Evaluation can be a role that someone plays as well as an activity that they engage in. Evaluators can design projects, collect and analyze data, and help design and re-design projects based on what we learn from the evaluations.
Evaluation is what you do, it doesn’t require a title, certification, or specific degrees. Such things matter only when the evaluation requirements and stakes are high and the needs are complicated. They can help, but they aren’t required. We all evaluate. The question is whether we do it well.
Evaluation activities can be done solo, collaboratively, or as part of a team (even an entire community), and are done with people, not to people, and always for people.
Evaluation is done with people, not to people and always for people.
Why Care About Evaluation (What does it do?)?
Evaluation makes effort and impact visible.
Evaluation documents what we do, how we do it, and what is produced as a result of our work. By being attentive and systematic we actually make design visible. We are able to connect our intentions with our designs to our outputs and outcomes.
Evaluation is also the means of providing critical feedback to organizations looking to develop, evolve and grow.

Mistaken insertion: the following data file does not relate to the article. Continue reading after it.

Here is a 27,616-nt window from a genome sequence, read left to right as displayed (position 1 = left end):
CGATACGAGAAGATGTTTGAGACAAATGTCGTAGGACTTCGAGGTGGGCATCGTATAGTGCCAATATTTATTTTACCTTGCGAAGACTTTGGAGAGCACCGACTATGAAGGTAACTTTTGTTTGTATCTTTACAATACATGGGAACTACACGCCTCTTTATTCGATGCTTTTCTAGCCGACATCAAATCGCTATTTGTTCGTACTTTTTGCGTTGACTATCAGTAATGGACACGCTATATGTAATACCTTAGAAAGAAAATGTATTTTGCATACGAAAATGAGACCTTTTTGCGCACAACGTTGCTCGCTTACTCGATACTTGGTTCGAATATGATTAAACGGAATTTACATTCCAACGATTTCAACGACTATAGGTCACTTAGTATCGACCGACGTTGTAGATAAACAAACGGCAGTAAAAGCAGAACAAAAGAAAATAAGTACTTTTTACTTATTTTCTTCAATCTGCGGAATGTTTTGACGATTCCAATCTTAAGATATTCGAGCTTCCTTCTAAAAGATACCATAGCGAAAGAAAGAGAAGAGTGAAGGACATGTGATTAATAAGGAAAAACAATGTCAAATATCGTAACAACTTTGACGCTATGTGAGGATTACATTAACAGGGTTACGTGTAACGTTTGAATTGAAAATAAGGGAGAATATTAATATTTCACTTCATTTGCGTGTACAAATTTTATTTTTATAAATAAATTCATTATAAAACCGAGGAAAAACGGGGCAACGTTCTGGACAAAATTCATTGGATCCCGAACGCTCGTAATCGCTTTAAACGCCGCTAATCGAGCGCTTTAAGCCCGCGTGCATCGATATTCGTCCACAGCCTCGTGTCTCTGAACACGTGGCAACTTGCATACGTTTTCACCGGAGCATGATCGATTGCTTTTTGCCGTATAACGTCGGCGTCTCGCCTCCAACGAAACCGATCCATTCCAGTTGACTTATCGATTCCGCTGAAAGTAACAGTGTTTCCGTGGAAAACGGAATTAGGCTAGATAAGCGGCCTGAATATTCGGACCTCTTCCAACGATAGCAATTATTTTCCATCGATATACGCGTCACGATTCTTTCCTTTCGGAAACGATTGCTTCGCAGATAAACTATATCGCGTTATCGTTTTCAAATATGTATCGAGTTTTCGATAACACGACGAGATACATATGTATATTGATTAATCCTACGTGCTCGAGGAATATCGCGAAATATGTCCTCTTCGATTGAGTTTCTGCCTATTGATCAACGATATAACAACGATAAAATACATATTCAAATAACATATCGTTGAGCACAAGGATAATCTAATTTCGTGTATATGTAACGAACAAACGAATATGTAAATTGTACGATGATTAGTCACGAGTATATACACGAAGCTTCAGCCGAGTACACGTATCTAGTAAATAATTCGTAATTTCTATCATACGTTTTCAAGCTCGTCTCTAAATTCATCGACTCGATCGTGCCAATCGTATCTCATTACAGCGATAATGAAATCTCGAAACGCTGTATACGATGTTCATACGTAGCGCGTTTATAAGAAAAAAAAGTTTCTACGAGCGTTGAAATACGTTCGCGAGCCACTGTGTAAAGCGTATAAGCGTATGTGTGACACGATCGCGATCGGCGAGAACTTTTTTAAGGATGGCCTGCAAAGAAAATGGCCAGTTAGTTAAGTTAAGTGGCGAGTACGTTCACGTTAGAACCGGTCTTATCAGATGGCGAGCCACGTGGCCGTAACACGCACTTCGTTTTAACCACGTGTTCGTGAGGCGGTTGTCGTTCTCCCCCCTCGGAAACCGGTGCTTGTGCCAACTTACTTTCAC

Evaluation is our compass. The data from evaluations help us locate ourselves and determine whether we are on the right path.
The quality of our innovations and change-making is tied to the quality of our evaluations. It is an evaluation that confirms or challenges whether any effort to ‘change the world’ or ‘create impact’ actually does. Evaluations hold us all accountable for our claims and help to make us better at what we do by pointing out what is working well, what isn’t and what outcomes (intended or otherwise) results from our actions.
Data itself won’t do it alone so evaluation requires some sensemaking and care as well as attention to how we’ve designed what it is we’re doing in the first place.
Evaluation does not need to be something we fear. It need not be something we avoid, either. Evaluation is the lifeblood of change, innovation, learning and great design. Learn to love evaluation and the value you’ll get back is more return than you put in.
Want to learn more? Need help putting this into practice? Reach out and let’s do coffee. I can help.
** Even with inanimate things like computers, machines, or natural environments we humans need to initiate something for it to be evaluation. That something we do might involve automation, but if it is not important, ignored, or not valued it isn’t of concern to evaluation. We don’t evaluate the effectiveness of a STOP sign as a means of influencing traffic behaviour independent of the humans that interact with it. Without the humans, it’s not of interest to evaluators.
A human has to care about something to evaluate it.
Photo by Alexander Andrews on Unsplash and K. Mitch Hodge on Unsplash